Can we make the real numbers a $\mathbb{C}$-vector space?

Can we make the real numbers into a $$\mathbb{C}$$-vector space?

We should take the real numbers as a group and the complex numbers as our ring. Please tell me what is the operation?

• Hi. Welcome to Math.SE. It will be easier to help you if you can write more in your question describing what you've thought of or tried. Sep 27, 2013 at 8:14
• Suppose that you had some map $\mathbb{C} \times \mathbb{R} \to \mathbb{R}$. What two properties would it have to satisfy in order to define $\mathbb{R}$ as a $\mathbb{C}$-module? Sep 27, 2013 at 8:16
• If it is possible, I think the multiplication will not be continuous. Sep 27, 2013 at 12:03
• @KarlKronenfeld yes you are right, thank you I removed my comment. Sep 27, 2013 at 12:13
• If you want the endomorphisms of $\mathbb R$ be continuous then they are determined by where they send $1 \in \mathbb R$ and so the endomorphism ring is isomorphic to $\mathbb R$. A $\mathbb C$-module would then be a ring homomorphism $\mathbb C \to \mathbb R$ which is impossible since $\mathbb C$ is a field. If you allow discontinuous endomorphisms then perhaps the answer might be positive. Sep 27, 2013 at 12:48

Yes, we can!

$\mathbb R$ is a $\mathbb C$-module iff there exists a ring homomorphism $\mathbb C\to\operatorname{End}(\mathbb R)$.

A group endomorphism of $\mathbb R$ is a $\mathbb Q$-linear map. Now let's define such a linear map which satisfies the condition $(f\circ f)(x)=-x$ for all $x\in\mathbb R$. Let $(x_i)_{i\in I}$ be a $\mathbb Q$-basis of $\mathbb R$ and write $I$ as a disjoint union of subsets made of two elements. For such a subset, say $\{u,v\}$, define $f(x_u)=x_v$ and $f(x_v)=-x_u$. Now check that $(f\circ f)(x_i)=-x_i$ for all $i\in I$.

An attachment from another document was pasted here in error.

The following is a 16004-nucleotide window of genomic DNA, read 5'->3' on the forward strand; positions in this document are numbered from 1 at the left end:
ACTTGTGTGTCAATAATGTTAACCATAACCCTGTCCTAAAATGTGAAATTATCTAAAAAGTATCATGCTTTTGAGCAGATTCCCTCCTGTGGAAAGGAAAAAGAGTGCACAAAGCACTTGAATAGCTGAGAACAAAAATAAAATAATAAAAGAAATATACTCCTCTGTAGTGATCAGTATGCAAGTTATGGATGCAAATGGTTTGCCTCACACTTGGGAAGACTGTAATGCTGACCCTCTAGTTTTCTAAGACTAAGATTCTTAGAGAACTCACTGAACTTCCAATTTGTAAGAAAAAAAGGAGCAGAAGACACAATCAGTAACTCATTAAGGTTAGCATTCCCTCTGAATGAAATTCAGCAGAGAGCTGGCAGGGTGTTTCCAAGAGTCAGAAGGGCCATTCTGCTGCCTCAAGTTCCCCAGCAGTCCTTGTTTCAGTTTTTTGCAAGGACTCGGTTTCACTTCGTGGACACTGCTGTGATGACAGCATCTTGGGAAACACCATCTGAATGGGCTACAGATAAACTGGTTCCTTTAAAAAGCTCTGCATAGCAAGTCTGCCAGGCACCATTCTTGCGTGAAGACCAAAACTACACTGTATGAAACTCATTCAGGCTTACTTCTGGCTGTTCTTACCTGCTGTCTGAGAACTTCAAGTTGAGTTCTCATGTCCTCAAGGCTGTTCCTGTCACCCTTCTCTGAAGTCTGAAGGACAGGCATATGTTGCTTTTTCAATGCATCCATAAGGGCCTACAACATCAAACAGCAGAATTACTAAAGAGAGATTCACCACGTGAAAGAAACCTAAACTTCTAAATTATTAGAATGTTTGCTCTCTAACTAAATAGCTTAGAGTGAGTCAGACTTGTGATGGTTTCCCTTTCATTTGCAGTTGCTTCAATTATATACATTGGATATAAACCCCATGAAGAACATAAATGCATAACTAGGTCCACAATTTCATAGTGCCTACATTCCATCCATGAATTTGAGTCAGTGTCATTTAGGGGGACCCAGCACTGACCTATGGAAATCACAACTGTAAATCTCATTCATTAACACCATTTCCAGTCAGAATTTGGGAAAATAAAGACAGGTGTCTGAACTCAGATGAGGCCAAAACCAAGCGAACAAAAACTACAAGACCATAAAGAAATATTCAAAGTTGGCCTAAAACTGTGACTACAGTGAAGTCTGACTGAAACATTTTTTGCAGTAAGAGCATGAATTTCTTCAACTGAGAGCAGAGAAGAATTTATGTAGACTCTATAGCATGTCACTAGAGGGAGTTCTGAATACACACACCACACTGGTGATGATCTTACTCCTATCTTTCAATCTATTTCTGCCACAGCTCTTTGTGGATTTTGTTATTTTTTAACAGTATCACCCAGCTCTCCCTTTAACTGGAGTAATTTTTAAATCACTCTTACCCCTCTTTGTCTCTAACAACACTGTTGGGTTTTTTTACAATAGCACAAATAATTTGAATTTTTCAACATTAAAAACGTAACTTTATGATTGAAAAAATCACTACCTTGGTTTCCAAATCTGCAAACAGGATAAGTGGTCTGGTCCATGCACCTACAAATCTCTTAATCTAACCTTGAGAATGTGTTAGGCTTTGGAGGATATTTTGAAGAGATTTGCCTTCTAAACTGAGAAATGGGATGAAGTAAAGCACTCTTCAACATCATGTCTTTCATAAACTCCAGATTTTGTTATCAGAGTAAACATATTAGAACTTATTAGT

Then define a ring homomorphism $\phi:\mathbb C\to\operatorname{End}(\mathbb R)$ by $\phi(a+bi)=\phi_a+\phi_b\circ f$, where $\phi_a(x)=ax$, respectively $\phi_b(x)=bx$ for all $x\in\mathbb R$.

• $\phi$ defined here is not multiplicative. If it were, we would have $\phi_a\circ f = \phi(ai) = \phi(ia) = \phi(i)\circ\phi(a) = f\circ \phi_a$, so $f$ would be $\mathbb R$-linear. Then, $f$ would necessarily be of the form $f(x) = cx$ for some real $c$, so $f(f(x)) = c^2x$, but $c^2 \neq -1$. Of course, the problem is that $\mathrm{End}(\mathbb R)$ is not a commutative ring or $\mathbb R$-algebra, so you can't simply define $\phi(1)$ and $\phi(i)$ and extend by linearity. Jul 24, 2023 at 1:56
• In spite of its 8 upvotes and accept, this answer is wrong. Jul 26, 2023 at 7:30
• For a correct answer see here. Jul 26, 2023 at 7:54

As an abelian group, $$\mathbb{R}$$ is uniquely divisible (that is, for each $$x$$ and nonzero integer $$n$$, there is a unique $$y$$ so that $$x = n \cdot y$$), so $$\mathbb{R}$$ is isomorphic to a vector space over $$\mathbb{Q}$$. (there's a more obvious proof that $$\mathbb{R}$$ is a rational vector space -- the point is that "uniquely divisible abelian group" means the same thing as "rational vector space", so I will talk about the latter instead)

In fact, (I'm surely assuming axiom of choice), $$\mathbb{R}$$ is a $$\mathfrak{c}$$-dimensional rational vector space, where $$\mathfrak{c}$$ is the cardinality of $$\mathbb{R}$$.

$$\mathbb{C}$$ is also a $$\mathfrak{c}$$-dimensional rational vector space. Therefore, $$\mathbb{C} \cong \mathbb{R}$$ as rational vector spaces, and thus as abelian groups.

Thus, your question is equivalent to the following:

Can we make the complex numbers into a $$\mathbb{C}$$-vector space?

We should take the complex numbers as a group and the complex numbers as our ring. Please tell me what is the operation?

• While the "question is equivalent to the following" seems to be obvious, the details are missing. We have to show how to transport the $\mathbb C$-vector space structure from $\mathbb C$ to $\mathbb R$ via an isomorphism of addive groups. Jul 26, 2023 at 7:39